Everybody has had that moment when they are trying to get somewhere, they’re running a little late, and they’re using Google Maps or another GPS device. Then they enter a dead zone. Even the calmest, most zen, person on the planet starts screaming expletives at their GPS wondering, “WHY? Why now?” Thanks to a new feature on Google Maps, we don’t have to be that angry person anymore. Instead, with a couple of clicks, we can save a map directly to our phones and getting lost becomes a thing of the past.
With the feature you can easily access cached maps and, unlike a screenshot, you can zoom in on various roads and landmarks just like you would when you use the regular Google Maps app. Unfortunately, you will not be able to access directions, or get real-time navigation while you are in a dead-zone. But, having a map beats not having one, and trying to interpret constellations for directions, or roughly guesstimating the position of the sun and wishing you had paid attention at camp as a kid.
There is a limit on the amount of area the maps can capture. Pranav Dixit of Wired Magazine got a little, “overexcited and tried to download the entire state of California, which resulted in a most un-Google-like grammatically confusing error message.” The function will cache data of up to 10 miles. Thus, a very good function to have in a city, but not a very good one if you’re hoping to save a map of the Appalachian Trail. If you’re planning on going to a foreign city that has expensive data plans, Google Maps may become your new best friend. It will save you a lot of money, and you don’t have to worry about asking giddy locals, “Donde esta la biblioteca?” Below is a cheat sheet to help you use the function--safe travels!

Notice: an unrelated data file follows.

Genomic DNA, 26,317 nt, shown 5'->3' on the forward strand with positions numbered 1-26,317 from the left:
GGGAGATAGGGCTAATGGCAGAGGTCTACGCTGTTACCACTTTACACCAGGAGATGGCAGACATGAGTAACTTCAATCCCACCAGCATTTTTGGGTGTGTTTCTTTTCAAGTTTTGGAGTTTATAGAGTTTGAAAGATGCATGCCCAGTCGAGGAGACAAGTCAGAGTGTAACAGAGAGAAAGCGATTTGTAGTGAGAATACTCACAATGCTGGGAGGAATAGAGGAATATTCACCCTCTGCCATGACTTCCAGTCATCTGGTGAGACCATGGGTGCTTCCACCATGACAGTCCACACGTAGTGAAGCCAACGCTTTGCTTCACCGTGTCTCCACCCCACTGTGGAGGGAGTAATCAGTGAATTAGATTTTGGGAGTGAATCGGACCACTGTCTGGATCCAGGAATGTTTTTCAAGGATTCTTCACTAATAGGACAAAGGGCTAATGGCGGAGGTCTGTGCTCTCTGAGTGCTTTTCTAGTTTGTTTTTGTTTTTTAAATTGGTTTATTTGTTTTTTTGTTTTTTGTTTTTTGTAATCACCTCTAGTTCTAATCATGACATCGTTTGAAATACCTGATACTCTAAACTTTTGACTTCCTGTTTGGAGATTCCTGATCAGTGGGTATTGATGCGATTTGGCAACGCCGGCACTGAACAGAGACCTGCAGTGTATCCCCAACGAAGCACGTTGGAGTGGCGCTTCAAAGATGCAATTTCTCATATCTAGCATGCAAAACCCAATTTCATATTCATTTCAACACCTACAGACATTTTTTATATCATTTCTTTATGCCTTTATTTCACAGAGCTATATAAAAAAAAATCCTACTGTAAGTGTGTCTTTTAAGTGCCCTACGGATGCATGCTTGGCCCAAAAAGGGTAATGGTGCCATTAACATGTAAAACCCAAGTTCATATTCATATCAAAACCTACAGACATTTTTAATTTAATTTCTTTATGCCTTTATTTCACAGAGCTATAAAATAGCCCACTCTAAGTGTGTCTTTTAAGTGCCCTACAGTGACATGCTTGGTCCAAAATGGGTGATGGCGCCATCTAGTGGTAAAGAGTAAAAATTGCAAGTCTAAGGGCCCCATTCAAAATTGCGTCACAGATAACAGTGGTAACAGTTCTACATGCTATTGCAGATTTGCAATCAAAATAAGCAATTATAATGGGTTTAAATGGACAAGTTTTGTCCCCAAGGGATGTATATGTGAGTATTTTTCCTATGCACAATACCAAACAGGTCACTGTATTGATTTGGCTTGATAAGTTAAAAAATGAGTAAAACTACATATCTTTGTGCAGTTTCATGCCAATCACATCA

- Open maps
- Zoom in on the part of the map you want to save
- Type “ok maps” in the search bar located at the top of the page and hit search
- A prompt should appear indicating that the map is downloading
- After 10 seconds you should receive a message stating that “the on-screen map area has been cached.”